My first year teaching (which seems like a much longer time ago than it was), the administration asked us to observe at Providence High School. Providence is by all measures a “good” school, and I did get at least one thing out of the visit. It was just hard for me to see a connection between Providence, a predominantly white, middle-class school in a nice neighborhood, and my school, a majority-minority, high-poverty school.
Providence, a large, polished public school, bears no resemblance to HGS either. But the one thing I did get out of the visit was a project that one of the classes was doing, a project that I’ve had a lot of success doing here. Some things do transcend – creating sine curves out of colorful straws is apparently one of them.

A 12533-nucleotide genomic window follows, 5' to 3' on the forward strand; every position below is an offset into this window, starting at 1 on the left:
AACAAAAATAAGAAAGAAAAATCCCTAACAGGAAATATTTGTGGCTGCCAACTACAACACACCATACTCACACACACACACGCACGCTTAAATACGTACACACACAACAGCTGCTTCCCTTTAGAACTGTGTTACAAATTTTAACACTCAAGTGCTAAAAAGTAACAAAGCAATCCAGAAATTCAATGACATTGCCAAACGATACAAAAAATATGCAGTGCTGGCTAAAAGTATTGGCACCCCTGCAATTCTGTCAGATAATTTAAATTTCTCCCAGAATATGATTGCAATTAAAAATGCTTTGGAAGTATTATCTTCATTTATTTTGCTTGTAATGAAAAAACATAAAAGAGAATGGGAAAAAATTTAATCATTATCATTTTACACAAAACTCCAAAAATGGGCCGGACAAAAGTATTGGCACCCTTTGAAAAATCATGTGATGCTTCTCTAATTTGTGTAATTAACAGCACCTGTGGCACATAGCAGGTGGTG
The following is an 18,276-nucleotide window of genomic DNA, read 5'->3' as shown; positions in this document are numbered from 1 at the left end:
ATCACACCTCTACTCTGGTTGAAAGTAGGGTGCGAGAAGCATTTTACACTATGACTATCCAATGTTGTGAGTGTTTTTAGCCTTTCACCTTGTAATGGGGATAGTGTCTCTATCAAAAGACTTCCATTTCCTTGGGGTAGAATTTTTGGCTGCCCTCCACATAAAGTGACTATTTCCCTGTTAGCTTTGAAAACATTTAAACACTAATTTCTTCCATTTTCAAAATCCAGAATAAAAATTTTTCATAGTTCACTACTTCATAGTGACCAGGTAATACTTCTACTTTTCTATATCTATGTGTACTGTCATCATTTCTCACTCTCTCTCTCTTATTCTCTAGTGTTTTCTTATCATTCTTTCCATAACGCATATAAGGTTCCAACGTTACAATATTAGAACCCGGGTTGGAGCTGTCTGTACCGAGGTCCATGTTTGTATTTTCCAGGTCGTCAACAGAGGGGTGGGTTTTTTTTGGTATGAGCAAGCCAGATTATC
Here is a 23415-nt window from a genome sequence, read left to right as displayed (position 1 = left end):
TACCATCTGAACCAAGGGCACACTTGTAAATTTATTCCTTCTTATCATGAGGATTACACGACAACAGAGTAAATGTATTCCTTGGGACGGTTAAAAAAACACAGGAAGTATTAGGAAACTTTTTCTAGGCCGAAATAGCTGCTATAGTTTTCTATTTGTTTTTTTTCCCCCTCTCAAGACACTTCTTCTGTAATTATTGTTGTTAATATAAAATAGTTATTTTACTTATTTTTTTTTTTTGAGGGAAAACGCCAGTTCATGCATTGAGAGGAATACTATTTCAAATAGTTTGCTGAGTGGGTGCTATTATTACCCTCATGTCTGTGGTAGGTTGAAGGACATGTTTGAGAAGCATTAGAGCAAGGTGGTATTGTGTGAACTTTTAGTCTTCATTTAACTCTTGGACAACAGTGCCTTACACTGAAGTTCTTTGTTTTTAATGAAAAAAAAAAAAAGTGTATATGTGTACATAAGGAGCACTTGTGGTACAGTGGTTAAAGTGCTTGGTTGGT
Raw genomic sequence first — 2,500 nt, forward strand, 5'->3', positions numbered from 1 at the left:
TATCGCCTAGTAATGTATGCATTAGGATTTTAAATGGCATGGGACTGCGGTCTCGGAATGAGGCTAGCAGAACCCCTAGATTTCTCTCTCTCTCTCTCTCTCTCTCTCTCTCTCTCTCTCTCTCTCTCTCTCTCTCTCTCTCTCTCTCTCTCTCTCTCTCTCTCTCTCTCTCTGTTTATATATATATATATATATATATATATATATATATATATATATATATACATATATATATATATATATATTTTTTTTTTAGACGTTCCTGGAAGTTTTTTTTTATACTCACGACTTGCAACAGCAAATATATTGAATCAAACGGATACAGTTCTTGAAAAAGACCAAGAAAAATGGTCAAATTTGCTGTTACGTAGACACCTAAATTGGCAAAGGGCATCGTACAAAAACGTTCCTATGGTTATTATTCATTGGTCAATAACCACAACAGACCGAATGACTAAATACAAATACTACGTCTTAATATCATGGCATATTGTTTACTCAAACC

The unit circle is an important but initially mystifying document, whereas trigonometry is strictly visual. We started with just setting up trig ratios with right triangles they could see. No problems there. Then I introduced them to the unit circle, posing the question: where can you see right triangles?
This was more of a challenge, but an interesting one. Once they were curious, it became a lot easier to explain the connection from trig to the circle.
The project works like this: first, they wrap a string around the circumference of the circle, marking where each of the angles hits. Then that string becomes the template for their x-axis. They use straws to measure the sine, the distance from the x-axis to the angle, or the “opposite” side.
Creating these graphs in such a physical, hands-on way helps them to grasp onto some of the more abstract stuff to come… and it does get pretty abstract.